The UN Fund for Children, UNICEF, has just published an alarming report indicating that more than 13 million children across six nations in the Middle East have been deprived of education and around 900 schools damaged due to conflicts.
The report detailed difficult living and education conditions of children victims of war in Iraq, Syria, Yemen, Palestine, Sudan and Libya.
The UNICEF report, covering the Middle East and North Africa, revealed that schools are used as makeshift bomb shelters and barracks for armed men, students and teachers are constantly in danger and children are becoming familiar with war atrocities and sounds of guns.
The Chief of UNICEF for Middle East and North Africa Peter Salama evoked the psychological trauma of the war consequences on the children and warned that should the conflict continue children will see the future and hope ruined.
“The destructive impact of conflict is being felt by children right across the region,” said Peter Salama.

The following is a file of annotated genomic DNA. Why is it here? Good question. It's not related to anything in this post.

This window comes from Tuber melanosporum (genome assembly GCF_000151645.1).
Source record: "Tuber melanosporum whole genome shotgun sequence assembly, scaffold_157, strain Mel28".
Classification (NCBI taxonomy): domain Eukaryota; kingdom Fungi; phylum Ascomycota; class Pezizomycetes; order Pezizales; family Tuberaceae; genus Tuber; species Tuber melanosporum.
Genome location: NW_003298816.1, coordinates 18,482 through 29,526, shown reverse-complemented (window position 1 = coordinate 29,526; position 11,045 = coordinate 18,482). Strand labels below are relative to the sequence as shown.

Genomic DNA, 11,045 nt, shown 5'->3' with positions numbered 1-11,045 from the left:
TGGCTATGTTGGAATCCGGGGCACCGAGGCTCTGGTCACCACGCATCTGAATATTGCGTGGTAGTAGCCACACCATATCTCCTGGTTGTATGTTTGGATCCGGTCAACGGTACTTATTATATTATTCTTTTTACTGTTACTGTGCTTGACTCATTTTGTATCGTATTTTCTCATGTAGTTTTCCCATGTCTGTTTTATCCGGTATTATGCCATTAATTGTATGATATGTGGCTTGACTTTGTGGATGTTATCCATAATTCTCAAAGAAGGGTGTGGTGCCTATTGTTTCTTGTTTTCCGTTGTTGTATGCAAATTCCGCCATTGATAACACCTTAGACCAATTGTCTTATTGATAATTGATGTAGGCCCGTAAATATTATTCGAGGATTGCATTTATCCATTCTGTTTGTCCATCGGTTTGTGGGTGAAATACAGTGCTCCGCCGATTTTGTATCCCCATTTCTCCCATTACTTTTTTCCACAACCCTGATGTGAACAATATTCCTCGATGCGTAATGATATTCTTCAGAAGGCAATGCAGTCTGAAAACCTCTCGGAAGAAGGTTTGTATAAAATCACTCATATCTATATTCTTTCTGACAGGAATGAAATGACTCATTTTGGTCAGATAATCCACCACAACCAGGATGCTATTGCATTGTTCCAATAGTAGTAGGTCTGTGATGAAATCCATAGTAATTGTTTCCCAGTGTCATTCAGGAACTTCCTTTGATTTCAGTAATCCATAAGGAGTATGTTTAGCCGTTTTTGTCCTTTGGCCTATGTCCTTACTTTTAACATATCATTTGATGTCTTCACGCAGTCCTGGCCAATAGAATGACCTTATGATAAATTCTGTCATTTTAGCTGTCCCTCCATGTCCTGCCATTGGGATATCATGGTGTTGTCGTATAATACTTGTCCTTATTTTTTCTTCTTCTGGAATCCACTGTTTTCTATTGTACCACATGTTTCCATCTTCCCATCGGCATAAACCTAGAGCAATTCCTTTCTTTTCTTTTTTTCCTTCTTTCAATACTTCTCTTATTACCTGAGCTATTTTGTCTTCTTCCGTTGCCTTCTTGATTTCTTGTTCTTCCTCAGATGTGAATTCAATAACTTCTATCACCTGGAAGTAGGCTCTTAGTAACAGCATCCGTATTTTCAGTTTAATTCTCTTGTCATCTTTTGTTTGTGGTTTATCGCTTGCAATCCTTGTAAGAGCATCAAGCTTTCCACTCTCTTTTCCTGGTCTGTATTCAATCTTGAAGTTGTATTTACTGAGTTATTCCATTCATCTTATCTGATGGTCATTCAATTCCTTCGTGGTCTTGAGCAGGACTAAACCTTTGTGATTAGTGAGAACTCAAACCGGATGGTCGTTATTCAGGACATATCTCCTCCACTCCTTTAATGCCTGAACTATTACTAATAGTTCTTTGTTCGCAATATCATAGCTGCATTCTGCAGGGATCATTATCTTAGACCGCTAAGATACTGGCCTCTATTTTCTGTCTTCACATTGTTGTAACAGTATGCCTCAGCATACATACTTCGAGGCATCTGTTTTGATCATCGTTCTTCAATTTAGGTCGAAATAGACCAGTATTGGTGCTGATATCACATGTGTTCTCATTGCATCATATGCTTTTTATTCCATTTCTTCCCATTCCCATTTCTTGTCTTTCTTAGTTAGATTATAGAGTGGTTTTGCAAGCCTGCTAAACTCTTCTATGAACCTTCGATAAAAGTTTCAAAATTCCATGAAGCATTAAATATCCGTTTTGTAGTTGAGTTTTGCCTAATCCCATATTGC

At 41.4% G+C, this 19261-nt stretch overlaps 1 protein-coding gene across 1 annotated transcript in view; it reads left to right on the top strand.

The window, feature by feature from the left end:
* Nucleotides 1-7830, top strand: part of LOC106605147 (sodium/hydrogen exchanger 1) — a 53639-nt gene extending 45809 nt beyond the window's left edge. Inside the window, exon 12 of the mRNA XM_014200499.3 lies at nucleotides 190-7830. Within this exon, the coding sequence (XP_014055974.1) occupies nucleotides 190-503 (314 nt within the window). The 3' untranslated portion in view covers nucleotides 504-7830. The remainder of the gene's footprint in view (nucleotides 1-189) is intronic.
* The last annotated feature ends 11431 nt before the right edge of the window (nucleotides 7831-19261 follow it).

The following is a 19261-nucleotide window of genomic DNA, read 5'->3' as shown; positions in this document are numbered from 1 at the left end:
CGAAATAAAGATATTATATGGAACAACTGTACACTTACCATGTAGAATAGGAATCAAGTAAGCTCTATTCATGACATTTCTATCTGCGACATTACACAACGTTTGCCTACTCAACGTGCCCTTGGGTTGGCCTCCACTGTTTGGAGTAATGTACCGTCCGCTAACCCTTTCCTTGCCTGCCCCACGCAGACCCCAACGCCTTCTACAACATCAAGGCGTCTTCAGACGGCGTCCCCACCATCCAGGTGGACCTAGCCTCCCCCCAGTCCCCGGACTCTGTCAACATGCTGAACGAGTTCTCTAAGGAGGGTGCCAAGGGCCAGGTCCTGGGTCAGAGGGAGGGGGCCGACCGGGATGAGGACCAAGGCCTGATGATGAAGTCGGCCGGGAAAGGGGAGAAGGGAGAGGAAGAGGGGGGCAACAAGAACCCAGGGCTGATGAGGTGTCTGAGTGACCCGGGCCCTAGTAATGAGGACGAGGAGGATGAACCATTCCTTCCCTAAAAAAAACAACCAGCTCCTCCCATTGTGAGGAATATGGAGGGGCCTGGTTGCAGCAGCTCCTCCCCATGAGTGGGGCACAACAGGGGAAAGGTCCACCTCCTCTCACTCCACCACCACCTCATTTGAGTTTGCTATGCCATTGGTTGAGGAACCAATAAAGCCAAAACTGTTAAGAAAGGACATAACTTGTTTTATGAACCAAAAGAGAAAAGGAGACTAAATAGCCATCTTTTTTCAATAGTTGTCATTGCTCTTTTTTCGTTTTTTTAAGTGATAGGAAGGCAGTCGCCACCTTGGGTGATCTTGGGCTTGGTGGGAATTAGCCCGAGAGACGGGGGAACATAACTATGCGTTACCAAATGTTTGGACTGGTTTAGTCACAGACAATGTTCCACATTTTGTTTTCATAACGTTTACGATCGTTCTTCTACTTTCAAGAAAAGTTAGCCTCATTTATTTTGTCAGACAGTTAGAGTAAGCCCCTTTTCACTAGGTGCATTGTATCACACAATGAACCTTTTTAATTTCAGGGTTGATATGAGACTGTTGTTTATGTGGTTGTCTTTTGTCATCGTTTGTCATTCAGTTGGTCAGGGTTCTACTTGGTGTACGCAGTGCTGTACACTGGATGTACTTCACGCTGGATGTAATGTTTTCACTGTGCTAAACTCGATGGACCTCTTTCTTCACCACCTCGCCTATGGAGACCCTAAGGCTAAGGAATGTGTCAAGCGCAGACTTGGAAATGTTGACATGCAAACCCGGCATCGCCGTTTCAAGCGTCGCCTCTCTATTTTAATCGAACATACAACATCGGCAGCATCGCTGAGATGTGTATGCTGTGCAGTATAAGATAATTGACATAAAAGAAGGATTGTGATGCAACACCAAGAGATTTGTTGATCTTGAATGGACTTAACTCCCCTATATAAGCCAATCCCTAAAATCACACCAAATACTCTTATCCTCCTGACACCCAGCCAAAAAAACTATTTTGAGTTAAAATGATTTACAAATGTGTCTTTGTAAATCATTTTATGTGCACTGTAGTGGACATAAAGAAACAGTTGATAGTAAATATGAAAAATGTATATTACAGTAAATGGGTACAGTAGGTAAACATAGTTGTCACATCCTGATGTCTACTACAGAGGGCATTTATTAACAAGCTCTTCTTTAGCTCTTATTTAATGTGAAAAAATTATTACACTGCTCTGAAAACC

“It’s not just the physical damage being done to schools, but the despair felt by a generation of schoolchildren who see their hopes and futures shattered.”
The report also revealed that last year in Syria, Libya, Iraq, Sudan, Yemen and Palestine UNICEF registered 214 cases of attacks on schools.
The report gives detailed figures of the schools destroyed during the wars, depicts the situation of schools in the countries covered by the survey, and gives the numbers of children forced to abandon schooling and the number of teachers who fled the conflict areas.
The UNICEF report says hundreds of children were killed or injured in schools while the survivors are traumatized by scenes of wounded people, dead bodies.
UNICEF called on the international community to support education in those conflict zones and urged donor nations to place education at the centre of their investment sectors in the Middle East.
“With more than 13 million children already driven from classrooms by conflict, it is no exaggeration to say that the education prospects of a generation of children are in the balance,” the report said.